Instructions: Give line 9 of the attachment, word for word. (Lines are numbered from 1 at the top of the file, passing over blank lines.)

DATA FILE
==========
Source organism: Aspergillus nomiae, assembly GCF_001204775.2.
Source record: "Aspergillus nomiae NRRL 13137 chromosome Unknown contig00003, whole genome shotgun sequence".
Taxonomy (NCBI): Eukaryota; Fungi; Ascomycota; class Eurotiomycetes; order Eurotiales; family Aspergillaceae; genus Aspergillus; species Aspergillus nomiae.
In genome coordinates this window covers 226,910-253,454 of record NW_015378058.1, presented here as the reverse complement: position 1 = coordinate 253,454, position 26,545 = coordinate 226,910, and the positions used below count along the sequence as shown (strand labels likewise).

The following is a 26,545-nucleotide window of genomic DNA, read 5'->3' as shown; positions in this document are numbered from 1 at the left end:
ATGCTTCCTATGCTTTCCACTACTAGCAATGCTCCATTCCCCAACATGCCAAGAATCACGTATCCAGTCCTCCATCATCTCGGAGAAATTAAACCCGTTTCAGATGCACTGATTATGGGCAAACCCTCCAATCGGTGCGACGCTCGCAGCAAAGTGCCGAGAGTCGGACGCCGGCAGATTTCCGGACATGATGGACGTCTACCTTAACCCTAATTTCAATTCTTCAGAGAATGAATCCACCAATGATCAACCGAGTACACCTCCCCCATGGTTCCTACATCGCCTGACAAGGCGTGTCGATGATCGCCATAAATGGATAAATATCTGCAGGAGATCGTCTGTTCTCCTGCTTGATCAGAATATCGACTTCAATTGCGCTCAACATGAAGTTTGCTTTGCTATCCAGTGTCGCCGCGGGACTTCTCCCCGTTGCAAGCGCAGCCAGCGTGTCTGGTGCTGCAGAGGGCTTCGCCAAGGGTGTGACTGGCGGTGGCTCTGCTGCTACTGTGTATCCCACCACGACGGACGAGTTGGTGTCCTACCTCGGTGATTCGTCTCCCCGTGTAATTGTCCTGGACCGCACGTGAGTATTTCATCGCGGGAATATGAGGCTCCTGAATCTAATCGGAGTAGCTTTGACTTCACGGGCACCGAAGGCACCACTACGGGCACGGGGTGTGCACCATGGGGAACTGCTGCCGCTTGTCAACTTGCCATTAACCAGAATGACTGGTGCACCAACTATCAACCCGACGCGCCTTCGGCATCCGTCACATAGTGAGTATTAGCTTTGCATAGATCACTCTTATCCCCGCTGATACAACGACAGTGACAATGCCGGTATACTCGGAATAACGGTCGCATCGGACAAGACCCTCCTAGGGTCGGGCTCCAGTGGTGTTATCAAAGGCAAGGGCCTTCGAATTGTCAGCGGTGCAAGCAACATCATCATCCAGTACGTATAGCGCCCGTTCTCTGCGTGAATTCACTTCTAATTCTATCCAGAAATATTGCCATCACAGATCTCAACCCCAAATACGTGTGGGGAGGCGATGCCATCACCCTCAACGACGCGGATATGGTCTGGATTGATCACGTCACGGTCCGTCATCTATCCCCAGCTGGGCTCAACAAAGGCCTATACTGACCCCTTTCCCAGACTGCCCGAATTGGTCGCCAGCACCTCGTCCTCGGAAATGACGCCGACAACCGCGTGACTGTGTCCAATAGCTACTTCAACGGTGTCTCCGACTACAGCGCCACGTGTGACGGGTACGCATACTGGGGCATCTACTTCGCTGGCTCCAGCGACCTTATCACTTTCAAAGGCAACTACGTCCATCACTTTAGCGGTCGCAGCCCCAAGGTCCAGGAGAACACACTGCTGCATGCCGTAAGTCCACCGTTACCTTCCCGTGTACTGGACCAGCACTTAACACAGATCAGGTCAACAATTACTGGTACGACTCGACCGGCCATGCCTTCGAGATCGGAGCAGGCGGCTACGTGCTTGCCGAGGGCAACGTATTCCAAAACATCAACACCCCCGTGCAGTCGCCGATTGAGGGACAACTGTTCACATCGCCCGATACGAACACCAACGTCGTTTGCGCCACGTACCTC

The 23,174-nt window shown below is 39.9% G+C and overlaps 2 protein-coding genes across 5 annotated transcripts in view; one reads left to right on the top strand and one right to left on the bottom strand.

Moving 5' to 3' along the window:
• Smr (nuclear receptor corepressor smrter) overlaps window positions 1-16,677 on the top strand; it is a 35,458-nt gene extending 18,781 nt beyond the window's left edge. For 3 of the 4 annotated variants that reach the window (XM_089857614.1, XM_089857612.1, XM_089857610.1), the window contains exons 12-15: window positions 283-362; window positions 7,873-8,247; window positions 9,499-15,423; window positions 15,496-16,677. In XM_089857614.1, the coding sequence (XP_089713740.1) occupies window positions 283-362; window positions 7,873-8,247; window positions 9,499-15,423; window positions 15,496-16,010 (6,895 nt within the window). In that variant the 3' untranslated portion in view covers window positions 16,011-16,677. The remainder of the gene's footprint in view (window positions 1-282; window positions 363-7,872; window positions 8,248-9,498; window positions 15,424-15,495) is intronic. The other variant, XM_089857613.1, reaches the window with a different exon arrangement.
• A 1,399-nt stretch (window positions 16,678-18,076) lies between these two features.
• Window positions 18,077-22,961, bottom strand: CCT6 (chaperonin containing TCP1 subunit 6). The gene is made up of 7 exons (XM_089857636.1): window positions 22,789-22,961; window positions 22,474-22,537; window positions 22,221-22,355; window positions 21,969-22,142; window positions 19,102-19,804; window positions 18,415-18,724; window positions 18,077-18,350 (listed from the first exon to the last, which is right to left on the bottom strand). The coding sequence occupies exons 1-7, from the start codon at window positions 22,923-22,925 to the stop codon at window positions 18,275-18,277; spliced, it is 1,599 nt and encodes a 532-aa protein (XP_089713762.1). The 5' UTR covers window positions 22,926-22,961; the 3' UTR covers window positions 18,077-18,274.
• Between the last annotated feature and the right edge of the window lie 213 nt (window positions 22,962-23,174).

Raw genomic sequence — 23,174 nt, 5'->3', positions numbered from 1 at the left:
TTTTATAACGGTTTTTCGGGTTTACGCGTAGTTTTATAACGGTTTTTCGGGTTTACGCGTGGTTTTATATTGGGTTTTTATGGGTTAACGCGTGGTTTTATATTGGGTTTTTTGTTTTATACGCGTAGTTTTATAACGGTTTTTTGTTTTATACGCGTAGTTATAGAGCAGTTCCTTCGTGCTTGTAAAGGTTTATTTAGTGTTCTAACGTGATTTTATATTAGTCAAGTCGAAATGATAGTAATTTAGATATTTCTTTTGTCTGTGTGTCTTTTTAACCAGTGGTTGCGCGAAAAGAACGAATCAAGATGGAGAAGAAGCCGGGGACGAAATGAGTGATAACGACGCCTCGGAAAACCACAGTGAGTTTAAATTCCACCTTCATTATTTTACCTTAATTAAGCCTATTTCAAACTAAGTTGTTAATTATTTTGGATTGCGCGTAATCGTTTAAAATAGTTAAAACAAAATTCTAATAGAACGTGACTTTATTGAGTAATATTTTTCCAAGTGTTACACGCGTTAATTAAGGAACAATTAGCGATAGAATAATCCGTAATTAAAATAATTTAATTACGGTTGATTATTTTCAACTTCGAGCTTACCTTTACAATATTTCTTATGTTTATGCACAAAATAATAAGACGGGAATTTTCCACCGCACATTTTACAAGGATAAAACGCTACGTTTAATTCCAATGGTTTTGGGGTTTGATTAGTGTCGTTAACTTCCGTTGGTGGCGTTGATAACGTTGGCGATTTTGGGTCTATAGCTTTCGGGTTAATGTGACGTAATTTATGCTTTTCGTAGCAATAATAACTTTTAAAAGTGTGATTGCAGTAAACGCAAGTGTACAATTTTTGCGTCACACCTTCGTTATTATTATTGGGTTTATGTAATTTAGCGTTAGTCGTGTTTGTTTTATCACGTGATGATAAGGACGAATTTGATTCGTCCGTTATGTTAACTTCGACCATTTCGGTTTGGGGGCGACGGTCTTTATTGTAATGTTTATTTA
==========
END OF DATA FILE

• Smr (nuclear receptor corepressor smrter) overlaps window positions 1-16,677 on the top strand; it is a 35,458-nt gene extending 18,781 nt beyond the window's left edge. For 3 of the 4 annotated variants that reach the window (XM_089857614.1, XM_089857612.1, XM_089857610.1), the window contains exons 12-15: window positions 283-362; window positions 7,873-8,247; window positions 9,499-15,423; window positions 15,496-16,677. In XM_089857614.1, the coding sequence (XP_089713740.1) occupies window positions 283-362; window positions 7,873-8,247; window positions 9,499-15,423; window positions 15,496-16,010 (6,895 nt within the window). In that variant the 3' untranslated portion in view covers window positions 16,011-16,677. The remainder of the gene's footprint in view (window positions 1-282; window positions 363-7,872; window positions 8,248-9,498; window positions 15,424-15,495) is intronic. The other variant, XM_089857613.1, reaches the window with a different exon arrangement.